231     some of the phases happen with different hosts/platforms. The initial
232     phase is setting up and compiling the cross-compilation backend, using
233     your current compiler. The new backend is then loaded, and all
234     compilation in phase a) happens using this compiler backend. The
235     creation of the kernel.core file in phase b) happens as usual, while
236     phase c) of course happens on the target platform (if that differs
237     from the host platform), as does the final phase d). Another major
238     difference is that you can't compile PCL using the cross-compiler, so
239     one usually does a normal rebuild using the cross-compiled core on the
240     target platform to get a full CMU CL core.
241    
242     So, now you know all about CMU CL compilation, how does that map onto
243     the scripts included with this little text?
244    
245     Overview of the included build scripts
246     --------------------------------------
247    
248 rtoy 1.24 * src/tools/build.sh [-123obvuBCU?]
249    
250     This is the main build script. It essentially calls the other build
251     scripts described below in the proper sequence to build cmucl from an
252     existing binary of cmucl.
253    
254 rtoy 1.2 * src/tools/create-target.sh target-directory [lisp-variant [motif-variant]]
255 toy 1.1
256     This script creates a new target directory, which is a shadow of the
257     source directory, that will contain all the files that are created by
258     the build process. Thus, each target's files are completely separate
259     from the src directory, which could, in fact, be read-only. Hence you
260     can simultaneously build CMUCL for different targets from the same
261     source directory.
262    
263     The first argument is the name of the target directory to create. The
264     remaining arguments are optional. If they are not given, the script
265     tries to determine the lisp variant and motif variant from the system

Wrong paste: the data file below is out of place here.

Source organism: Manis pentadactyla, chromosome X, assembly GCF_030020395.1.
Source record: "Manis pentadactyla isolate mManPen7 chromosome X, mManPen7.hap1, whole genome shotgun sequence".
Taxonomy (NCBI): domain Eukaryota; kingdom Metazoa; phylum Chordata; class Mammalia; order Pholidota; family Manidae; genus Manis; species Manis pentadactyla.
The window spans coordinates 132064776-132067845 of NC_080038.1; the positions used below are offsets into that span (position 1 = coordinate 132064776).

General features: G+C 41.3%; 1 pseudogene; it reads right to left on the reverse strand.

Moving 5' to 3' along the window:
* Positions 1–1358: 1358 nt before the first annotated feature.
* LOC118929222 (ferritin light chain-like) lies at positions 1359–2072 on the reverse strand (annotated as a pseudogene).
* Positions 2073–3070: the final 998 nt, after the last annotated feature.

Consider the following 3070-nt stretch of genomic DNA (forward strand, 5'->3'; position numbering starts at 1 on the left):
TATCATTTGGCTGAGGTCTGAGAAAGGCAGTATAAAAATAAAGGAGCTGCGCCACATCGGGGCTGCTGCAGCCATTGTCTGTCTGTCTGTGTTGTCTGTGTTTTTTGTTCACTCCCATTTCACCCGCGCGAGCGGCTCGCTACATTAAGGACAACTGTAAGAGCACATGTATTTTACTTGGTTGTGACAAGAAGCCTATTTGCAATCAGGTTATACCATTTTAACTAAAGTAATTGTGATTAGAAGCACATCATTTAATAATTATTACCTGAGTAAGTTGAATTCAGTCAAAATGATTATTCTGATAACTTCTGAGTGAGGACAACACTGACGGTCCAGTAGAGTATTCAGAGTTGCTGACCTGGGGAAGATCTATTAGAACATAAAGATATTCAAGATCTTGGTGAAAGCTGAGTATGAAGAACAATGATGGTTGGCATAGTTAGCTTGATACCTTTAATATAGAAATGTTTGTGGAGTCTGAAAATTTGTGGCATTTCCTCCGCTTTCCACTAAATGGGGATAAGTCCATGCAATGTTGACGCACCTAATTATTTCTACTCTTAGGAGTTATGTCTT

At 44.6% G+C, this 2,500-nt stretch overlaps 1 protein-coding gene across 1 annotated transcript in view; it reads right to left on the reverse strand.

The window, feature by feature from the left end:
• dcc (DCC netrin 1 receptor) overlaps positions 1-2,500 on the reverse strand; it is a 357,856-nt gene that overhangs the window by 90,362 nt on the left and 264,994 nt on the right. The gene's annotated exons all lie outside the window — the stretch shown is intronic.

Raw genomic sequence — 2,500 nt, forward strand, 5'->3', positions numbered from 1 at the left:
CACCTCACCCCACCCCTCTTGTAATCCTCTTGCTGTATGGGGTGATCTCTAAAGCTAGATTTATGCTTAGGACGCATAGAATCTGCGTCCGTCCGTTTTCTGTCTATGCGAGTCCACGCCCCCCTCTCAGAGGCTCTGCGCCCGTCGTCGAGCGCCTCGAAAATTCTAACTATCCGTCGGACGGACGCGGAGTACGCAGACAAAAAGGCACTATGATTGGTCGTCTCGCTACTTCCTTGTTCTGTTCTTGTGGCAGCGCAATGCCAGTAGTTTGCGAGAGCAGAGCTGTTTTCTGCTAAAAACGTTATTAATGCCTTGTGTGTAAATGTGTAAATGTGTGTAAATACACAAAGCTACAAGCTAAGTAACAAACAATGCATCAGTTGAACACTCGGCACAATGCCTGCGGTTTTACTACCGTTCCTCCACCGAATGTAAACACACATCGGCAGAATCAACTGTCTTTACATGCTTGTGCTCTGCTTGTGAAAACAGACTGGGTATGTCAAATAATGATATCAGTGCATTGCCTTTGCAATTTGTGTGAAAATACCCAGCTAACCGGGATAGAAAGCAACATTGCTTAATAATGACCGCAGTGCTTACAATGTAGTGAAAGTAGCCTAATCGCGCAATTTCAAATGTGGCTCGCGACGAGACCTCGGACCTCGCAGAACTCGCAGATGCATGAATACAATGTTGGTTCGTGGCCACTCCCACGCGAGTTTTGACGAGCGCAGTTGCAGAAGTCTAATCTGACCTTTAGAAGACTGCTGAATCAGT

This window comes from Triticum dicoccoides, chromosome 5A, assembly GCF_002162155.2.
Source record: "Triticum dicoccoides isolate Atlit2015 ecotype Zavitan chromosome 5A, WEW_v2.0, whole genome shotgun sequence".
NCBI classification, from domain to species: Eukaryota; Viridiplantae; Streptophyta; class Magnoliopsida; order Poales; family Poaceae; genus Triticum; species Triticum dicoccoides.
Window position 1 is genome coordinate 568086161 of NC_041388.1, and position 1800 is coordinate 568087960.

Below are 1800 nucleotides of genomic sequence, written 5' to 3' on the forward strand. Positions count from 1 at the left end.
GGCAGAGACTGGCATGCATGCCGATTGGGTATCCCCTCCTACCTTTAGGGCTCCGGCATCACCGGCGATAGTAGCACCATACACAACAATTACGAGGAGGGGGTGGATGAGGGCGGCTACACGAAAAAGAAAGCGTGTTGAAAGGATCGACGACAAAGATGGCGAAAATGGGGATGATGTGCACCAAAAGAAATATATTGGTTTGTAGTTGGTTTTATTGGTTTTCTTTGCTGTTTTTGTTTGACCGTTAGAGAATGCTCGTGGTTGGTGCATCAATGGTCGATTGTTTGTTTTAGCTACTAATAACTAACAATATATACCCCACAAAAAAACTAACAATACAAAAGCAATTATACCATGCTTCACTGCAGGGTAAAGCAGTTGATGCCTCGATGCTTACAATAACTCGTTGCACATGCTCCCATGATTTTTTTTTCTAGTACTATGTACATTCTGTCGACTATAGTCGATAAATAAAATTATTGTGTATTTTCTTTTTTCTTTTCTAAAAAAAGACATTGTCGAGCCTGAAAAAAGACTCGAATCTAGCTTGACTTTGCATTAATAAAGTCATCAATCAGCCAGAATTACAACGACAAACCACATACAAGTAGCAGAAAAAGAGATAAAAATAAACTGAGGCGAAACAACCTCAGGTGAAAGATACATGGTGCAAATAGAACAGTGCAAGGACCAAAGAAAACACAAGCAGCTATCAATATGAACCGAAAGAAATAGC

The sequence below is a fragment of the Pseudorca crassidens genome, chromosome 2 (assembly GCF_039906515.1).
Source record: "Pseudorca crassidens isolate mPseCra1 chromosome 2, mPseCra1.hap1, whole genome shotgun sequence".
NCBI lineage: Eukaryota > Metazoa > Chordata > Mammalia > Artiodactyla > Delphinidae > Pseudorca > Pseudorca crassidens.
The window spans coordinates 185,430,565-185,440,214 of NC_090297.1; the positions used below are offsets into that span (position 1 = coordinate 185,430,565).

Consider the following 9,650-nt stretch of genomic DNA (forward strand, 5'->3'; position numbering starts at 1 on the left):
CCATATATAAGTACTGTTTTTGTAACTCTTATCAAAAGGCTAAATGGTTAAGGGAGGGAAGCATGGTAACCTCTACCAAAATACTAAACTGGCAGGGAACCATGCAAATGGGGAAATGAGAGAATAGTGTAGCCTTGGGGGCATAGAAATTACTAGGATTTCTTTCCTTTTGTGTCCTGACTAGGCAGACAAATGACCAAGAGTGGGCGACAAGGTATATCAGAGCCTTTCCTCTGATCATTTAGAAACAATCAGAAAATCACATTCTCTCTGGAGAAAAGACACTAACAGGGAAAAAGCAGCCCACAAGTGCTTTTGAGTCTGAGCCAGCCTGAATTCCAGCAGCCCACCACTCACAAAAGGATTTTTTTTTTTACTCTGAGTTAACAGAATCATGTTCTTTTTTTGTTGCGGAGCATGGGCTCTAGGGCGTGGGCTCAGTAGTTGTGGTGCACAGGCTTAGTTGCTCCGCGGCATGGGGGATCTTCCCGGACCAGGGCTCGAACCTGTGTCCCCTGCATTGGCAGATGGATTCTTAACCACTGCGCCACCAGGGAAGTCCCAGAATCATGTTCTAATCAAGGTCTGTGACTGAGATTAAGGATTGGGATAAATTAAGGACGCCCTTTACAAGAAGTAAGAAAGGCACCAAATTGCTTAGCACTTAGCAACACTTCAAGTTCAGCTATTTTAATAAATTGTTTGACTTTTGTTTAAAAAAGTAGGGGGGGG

266     the script is running on.
267    
268     The lisp-variant (i.e. the suffix of the src/lisp/Config.* to use as
269     the target's Config file), and optionally the motif-variant (again the
270     suffix of the src/motif/server/Config.* file to use as the Config file
271     for the target's CMUCL/Motif server code). If the lisp-variant is
272     given but the motif-variant is not, the motif-variant is determined
273     from the lisp-variant.
274    
275     The script will generate the target directory tree, link the relevant
276     Config files, and generate place-holder files for various files, in
277     order to ensure proper operation of the other build-scripts. It also
278     creates a sample setenv.lisp file in the target directory, which is
279     used by the build and load processes to set up the correct list of
280     *features* for your target lisp core.
281    
282     IMPORTANT: You will normally NOT have to modify the sample setenv.lisp
283     file, if you are building from a binary that has the desired features.
284     In fact, the sample has all code commented out, If you want to add or
285     remove features, you need to include code that puts at least a minimal
286     set of features onto the list (use PUSHNEW and/or REMOVE). You can
287     use the current set of *features* of your lisp as a first guide. The
288     sample setenv.lisp includes a set of features that should work for the
289     intended configuration. Note also that some adding or removing some
290     features may require a cross-compile instead of a normal compile.
291    
292 rtoy 1.2 * src/tools/clean-target.sh [-l] target-directory [more dirs]
293 toy 1.1
294     Cleans the given target directory, so that all created files will be
295     removed. This is useful to force recompilation. If the -l flag is
296     given, then the C runtime is also removed, including all the lisp
297     executable, any lisp cores, all object files, lisp.nm, internals.h,
298     and the config file.
299    
300 rtoy 1.2 * src/tools/build-world.sh target-directory [build-binary] [build-flags...]
301 toy 1.1
302     Starts a complete world build for the given target, using the lisp
303     binary/core specified as a build host. The recompilation step will
304     only recompile changed files, or files for which the fasl files are
305     missing. It will also not recompile the C runtime code (the lisp
306     binary). If a (re)compilation of that code is needed, the genesis
307     step of the world build will inform you of that fact. In that case,
308     you'll have to use the rebuild-lisp.sh script, and then restart the
309     world build process with build-world.sh
310    
311 rtoy 1.2 * src/tools/rebuild-lisp.sh target-directory
312 toy 1.1
313     This script will force a complete recompilation of the C runtime code
314     of CMU CL (aka the lisp executable). Doing this will necessitate
315     building a new kernel.core file, using build-world.sh.
316    
317 rtoy 1.2 * src/tools/load-world.sh target-directory version
318 toy 1.1
319     This will finish the CMU CL rebuilding process, by loading the
320     remaining compiled files generated in the world build process into the
321     kernel.core file, that also resulted from that process, creating the
322     final lisp.core file.
323    
324     You have to pass the version string as a second argument. The dumped
325     core will anounce itself using that string. Please don't use a string
326     consisting of an official release name only, (e.g. "18d"), since those